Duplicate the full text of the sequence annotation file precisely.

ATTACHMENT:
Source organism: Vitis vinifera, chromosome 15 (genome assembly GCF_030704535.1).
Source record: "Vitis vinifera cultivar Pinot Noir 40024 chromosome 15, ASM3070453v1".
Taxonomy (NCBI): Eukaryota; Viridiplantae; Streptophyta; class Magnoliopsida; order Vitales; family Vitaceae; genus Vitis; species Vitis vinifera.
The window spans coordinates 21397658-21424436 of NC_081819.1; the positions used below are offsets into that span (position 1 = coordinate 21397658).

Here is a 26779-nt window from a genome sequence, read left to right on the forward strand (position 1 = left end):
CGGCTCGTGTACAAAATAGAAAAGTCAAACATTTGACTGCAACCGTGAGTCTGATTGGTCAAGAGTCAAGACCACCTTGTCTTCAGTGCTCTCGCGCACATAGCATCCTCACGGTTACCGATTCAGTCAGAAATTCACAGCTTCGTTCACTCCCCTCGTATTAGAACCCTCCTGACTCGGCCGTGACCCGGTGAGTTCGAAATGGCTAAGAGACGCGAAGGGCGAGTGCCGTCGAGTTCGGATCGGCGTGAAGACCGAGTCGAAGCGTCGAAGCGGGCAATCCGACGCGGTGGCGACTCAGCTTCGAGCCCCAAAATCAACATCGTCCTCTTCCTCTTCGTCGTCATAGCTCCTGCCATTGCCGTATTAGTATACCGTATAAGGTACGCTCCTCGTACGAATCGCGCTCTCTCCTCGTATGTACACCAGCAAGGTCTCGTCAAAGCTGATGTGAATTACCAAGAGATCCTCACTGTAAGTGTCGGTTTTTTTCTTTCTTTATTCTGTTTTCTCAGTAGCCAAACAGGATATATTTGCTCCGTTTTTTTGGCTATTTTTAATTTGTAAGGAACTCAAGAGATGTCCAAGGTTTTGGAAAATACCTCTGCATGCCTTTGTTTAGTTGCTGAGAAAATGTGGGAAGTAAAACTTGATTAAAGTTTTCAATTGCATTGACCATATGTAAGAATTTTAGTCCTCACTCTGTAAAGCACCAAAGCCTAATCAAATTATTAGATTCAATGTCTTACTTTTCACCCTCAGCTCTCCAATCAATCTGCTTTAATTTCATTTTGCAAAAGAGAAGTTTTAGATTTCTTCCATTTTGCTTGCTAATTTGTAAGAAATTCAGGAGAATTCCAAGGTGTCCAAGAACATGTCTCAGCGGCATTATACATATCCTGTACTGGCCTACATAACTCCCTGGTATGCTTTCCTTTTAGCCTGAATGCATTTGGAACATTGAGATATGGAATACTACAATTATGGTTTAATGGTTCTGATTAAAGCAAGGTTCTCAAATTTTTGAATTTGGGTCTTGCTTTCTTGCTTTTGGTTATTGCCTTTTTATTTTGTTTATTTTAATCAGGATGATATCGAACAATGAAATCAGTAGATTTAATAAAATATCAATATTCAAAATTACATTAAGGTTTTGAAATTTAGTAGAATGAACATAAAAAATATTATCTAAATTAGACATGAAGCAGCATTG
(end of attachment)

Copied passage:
Source organism: Vitis vinifera, chromosome 15 (genome assembly GCF_030704535.1).
Source record: "Vitis vinifera cultivar Pinot Noir 40024 chromosome 15, ASM3070453v1".
Taxonomy (NCBI): Eukaryota; Viridiplantae; Streptophyta; class Magnoliopsida; order Vitales; family Vitaceae; genus Vitis; species Vitis vinifera.
The window spans coordinates 21397658-21424436 of NC_081819.1; the positions used below are offsets into that span (position 1 = coordinate 21397658).

Here is a 26779-nt window from a genome sequence, read left to right on the forward strand (position 1 = left end):
CGGCTCGTGTACAAAATAGAAAAGTCAAACATTTGACTGCAACCGTGAGTCTGATTGGTCAAGAGTCAAGACCACCTTGTCTTCAGTGCTCTCGCGCACATAGCATCCTCACGGTTACCGATTCAGTCAGAAATTCACAGCTTCGTTCACTCCCCTCGTATTAGAACCCTCCTGACTCGGCCGTGACCCGGTGAGTTCGAAATGGCTAAGAGACGCGAAGGGCGAGTGCCGTCGAGTTCGGATCGGCGTGAAGACCGAGTCGAAGCGTCGAAGCGGGCAATCCGACGCGGTGGCGACTCAGCTTCGAGCCCCAAAATCAACATCGTCCTCTTCCTCTTCGTCGTCATAGCTCCTGCCATTGCCGTATTAGTATACCGTATAAGGTACGCTCCTCGTACGAATCGCGCTCTCTCCTCGTATGTACACCAGCAAGGTCTCGTCAAAGCTGATGTGAATTACCAAGAGATCCTCACTGTAAGTGTCGGTTTTTTTCTTTCTTTATTCTGTTTTCTCAGTAGCCAAACAGGATATATTTGCTCCGTTTTTTTGGCTATTTTTAATTTGTAAGGAACTCAAGAGATGTCCAAGGTTTTGGAAAATACCTCTGCATGCCTTTGTTTAGTTGCTGAGAAAATGTGGGAAGTAAAACTTGATTAAAGTTTTCAATTGCATTGACCATATGTAAGAATTTTAGTCCTCACTCTGTAAAGCACCAAAGCCTAATCAAATTATTAGATTCAATGTCTTACTTTTCACCCTCAGCTCTCCAATCAATCTGCTTTAATTTCATTTTGCAAAAGAGAAGTTTTAGATTTCTTCCATTTTGCTTGCTAATTTGTAAGAAATTCAGGAGAATTCCAAGGTGTCCAAGAACATGTCTCAGCGGCATTATACATATCCTGTACTGGCCTACATAACTCCCTGGTATGCTTTCCTTTTAGCCTGAATGCATTTGGAACATTGAGATATGGAATACTACAATTATGGTTTAATGGTTCTGATTAAAGCAAGGTTCTCAAATTTTTGAATTTGGGTCTTGCTTTCTTGCTTTTGGTTATTGCCTTTTTATTTTGTTTATTTTAATCAGGATGATATCGAACAATGAAATCAGTAGATTTAATAAAATATCAATATTCAAAATTACATTAAGGTTTTGAAATTTAGTAGAATGAACATAAAAAATATTATCTAAATTAGACATGAAGCAGCATTG